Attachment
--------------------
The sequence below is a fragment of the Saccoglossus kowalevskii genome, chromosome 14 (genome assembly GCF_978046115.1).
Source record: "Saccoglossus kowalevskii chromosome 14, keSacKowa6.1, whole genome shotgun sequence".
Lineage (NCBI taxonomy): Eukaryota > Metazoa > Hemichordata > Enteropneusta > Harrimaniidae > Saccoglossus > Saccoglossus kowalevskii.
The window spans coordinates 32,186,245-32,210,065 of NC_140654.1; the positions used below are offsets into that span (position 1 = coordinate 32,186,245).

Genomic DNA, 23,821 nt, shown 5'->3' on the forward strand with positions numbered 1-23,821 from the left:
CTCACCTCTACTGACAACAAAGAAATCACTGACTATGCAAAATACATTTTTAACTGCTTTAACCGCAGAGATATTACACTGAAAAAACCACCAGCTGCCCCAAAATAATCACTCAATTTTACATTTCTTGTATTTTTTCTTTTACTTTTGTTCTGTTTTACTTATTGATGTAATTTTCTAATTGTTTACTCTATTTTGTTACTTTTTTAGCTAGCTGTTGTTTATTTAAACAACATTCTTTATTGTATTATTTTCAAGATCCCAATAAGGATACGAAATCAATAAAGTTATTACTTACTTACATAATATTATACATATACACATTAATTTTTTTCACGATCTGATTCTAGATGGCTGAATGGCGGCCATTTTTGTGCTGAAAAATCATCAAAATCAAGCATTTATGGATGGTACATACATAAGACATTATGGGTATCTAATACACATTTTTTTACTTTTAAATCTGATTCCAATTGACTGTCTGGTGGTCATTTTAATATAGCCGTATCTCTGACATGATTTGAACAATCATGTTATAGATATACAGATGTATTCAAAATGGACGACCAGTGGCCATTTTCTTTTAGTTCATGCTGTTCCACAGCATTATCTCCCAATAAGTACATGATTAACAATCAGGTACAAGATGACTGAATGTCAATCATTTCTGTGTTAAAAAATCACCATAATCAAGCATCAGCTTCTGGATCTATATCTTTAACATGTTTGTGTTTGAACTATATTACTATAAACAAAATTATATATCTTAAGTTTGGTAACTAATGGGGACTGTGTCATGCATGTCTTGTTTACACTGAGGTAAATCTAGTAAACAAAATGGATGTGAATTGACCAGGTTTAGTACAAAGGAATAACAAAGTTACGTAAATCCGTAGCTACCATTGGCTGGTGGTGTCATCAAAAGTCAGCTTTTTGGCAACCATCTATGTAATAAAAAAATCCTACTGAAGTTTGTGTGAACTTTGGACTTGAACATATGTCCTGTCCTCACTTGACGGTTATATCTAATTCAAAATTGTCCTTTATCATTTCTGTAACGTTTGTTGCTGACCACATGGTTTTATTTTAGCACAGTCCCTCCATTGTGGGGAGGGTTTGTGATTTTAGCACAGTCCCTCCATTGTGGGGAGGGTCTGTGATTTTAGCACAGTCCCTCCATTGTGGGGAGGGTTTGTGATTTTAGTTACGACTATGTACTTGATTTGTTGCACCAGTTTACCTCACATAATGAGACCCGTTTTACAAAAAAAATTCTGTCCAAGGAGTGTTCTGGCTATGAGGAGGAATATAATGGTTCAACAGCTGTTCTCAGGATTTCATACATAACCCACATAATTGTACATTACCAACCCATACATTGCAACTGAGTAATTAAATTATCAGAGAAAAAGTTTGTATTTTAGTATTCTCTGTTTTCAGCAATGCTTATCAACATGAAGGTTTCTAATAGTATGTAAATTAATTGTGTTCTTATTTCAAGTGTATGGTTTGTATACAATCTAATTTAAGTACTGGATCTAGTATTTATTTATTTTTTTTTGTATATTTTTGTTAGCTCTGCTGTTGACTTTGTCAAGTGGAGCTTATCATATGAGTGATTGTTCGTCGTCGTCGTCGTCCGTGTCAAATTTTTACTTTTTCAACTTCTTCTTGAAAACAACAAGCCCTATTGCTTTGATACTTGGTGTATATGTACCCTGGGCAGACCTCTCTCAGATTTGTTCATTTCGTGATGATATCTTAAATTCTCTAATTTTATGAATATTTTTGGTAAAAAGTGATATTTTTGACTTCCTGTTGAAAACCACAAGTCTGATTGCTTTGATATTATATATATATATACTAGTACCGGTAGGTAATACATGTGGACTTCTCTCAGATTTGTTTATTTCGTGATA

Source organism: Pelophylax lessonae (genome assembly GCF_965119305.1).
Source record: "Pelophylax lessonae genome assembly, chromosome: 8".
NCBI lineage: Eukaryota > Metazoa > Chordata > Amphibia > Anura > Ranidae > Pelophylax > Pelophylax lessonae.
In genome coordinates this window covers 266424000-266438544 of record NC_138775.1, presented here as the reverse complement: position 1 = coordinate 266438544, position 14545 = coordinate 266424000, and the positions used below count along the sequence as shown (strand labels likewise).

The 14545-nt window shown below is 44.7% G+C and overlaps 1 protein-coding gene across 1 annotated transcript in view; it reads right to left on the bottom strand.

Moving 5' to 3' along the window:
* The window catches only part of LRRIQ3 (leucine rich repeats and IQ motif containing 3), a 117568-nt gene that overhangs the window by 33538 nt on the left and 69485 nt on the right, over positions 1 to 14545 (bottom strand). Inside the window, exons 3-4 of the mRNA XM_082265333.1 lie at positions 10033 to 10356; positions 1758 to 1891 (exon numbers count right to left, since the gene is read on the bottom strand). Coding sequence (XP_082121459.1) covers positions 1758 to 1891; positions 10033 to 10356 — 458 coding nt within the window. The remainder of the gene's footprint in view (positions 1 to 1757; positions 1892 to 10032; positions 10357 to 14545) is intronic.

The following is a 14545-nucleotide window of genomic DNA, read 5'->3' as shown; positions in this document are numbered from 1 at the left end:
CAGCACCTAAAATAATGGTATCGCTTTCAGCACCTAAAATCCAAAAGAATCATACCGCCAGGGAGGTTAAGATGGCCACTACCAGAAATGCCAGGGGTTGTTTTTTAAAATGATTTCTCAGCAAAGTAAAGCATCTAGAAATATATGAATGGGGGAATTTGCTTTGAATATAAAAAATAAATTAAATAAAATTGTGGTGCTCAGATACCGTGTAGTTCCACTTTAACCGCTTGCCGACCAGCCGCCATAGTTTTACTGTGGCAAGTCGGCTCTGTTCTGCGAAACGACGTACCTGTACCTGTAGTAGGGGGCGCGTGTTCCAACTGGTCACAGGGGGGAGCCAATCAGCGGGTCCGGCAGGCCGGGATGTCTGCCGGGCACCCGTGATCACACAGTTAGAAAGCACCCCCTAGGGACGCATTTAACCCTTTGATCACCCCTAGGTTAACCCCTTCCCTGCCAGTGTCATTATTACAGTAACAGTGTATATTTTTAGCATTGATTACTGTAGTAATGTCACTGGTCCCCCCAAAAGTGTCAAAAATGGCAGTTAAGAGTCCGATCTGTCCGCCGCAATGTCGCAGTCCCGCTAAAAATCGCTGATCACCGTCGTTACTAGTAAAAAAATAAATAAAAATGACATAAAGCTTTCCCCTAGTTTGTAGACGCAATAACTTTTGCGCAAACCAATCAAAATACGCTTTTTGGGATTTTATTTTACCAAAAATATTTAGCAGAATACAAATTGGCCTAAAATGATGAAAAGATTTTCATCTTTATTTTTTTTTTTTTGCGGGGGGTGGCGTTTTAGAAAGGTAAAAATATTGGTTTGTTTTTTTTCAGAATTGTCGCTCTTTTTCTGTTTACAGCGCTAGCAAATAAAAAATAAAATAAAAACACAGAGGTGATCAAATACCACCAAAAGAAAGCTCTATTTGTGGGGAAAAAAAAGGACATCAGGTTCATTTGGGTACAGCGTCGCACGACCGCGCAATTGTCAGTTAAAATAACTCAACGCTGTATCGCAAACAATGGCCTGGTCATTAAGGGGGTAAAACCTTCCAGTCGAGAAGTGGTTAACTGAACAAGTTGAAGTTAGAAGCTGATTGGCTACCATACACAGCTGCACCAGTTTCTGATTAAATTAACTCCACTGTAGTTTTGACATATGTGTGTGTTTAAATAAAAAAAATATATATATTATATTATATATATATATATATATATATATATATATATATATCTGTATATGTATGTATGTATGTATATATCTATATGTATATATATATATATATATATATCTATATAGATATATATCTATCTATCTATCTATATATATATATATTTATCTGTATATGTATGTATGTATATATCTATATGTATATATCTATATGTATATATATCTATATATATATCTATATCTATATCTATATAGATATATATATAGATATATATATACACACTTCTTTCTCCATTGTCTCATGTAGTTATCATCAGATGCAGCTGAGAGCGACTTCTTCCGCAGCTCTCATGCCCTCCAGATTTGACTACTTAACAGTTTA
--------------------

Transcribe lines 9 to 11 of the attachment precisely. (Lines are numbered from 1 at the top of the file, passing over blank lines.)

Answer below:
NCBI lineage: Eukaryota > Metazoa > Chordata > Amphibia > Anura > Ranidae > Pelophylax > Pelophylax lessonae.
In genome coordinates this window covers 266424000-266438544 of record NC_138775.1, presented here as the reverse complement: position 1 = coordinate 266438544, position 14545 = coordinate 266424000, and the positions used below count along the sequence as shown (strand labels likewise).

The 14545-nt window shown below is 44.7% G+C and overlaps 1 protein-coding gene across 1 annotated transcript in view; it reads right to left on the bottom strand.